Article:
We found a good camping supply shop just south of Florence and purchased a few items before driving the hour on to Lucca and our Camping
“La Valle” 4 kilometres from the centre of Lucca. It was a relatively new and very well laid out campsite complete with excellent facilities and a pool.
It was about a 25minute walk to the tiny station of Ripafratta and then only 7minutes by train into Lucca.
Lucca reminded us of the small village of Pingyao in China which is also a small walled city. We walked around the wall in Lucca in about an hour to get our bearings. Some of the wall dates back to the 9th century. Most of the wide walkway was lined with avenues of trees where people were walking or cycling. On our friend’s Vicky and Mark’s recommendation who have visited Lucca many times we had good aperitifs at “Santa Zita”,a delicous meal at “Da Pasquale” where we were given amuse bouche and unlimited bread and mineral water and delicious chocolates before we left. The locals were suffering being hotter than normal so early in the season but we were enjoying the heat.

After a couple of days we headed north to Rapallo along the Autostrada in the end after our Tom Tom tried to take us down some country roads which were 2metres wide and 2.30metres high (not for Van Mauriceson).
The seaside town of Rapallo has some interesting old buildings and is full of harbourside cafes and restaurants and is a starting point for boat trips up to Portofino, Cinque Terre and various other places along the Ligurian Riviera.
I asked a local to recommend a good fish restaurant and he kindly walked ten minutes with us showing us three of his favourite ones. The Italians are passionate about their food and it is a big part of their general converstation (whether they are men or women).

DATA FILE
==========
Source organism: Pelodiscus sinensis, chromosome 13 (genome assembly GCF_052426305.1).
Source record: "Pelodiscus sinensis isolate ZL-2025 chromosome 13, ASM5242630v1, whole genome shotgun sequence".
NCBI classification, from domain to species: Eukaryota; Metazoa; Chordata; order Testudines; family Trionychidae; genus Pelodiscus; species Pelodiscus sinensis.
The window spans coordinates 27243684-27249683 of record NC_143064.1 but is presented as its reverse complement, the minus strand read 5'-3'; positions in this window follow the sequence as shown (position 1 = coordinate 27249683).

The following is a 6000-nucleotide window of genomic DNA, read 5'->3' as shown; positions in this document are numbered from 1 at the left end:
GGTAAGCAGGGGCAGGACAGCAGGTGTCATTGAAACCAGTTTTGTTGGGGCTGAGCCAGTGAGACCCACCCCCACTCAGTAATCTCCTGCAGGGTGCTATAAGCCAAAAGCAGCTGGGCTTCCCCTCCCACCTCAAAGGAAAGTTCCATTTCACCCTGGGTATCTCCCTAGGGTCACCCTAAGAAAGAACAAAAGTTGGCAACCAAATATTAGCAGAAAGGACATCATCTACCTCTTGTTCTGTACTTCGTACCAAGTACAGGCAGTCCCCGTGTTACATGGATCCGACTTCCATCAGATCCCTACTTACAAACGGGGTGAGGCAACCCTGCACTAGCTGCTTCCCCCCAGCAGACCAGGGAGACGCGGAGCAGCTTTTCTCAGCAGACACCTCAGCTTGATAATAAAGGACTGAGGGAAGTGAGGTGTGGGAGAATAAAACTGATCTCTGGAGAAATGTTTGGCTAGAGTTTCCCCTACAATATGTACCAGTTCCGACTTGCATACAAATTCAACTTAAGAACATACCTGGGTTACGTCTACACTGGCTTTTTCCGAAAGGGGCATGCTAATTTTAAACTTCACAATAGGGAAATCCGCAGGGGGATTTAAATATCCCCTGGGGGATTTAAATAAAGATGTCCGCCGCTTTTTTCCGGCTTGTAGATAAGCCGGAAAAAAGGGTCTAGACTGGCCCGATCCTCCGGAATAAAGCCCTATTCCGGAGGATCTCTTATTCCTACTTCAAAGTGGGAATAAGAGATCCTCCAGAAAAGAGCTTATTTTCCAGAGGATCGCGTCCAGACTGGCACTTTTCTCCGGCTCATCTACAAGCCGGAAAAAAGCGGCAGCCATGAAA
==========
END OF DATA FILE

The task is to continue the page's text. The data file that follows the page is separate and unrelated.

We had bought tickets on the ferry the previous day to take us to Portofino ( a place I had wanted to visit since seeing it in a brochure when I worked on the tours desk at Qantas in the 80’s). It a very reasonable fare euros 13 each return for the 1/2 hour trip each way. It was unfortunately a dull, cloudy day but at least there was no rain.

Portofino is a very picturesque small town built around a bay where a couple of very luxurious launches were moored. We climbed up to the church where we got a good view of the town from above. I had a cappuccino euros 7 which confirmed Portofino as a high category tourist destination! We decided after a couple of hours to return to Rapallo and have lunch at the recommended restaurant ‘Eden’. We thought that it would be hard pressed to surpass the delicious prawn tempura and spaghetti marinara that we had had at Orbetello but we were pleasantly surprised and enjoyed every morsel of our meals with a large amount of the freshest seafood and delicious basket of a variety of breads and it’s national award wining ‘Agazan’ Ligurian olive oil made from the ‘Taggiasca’ olive.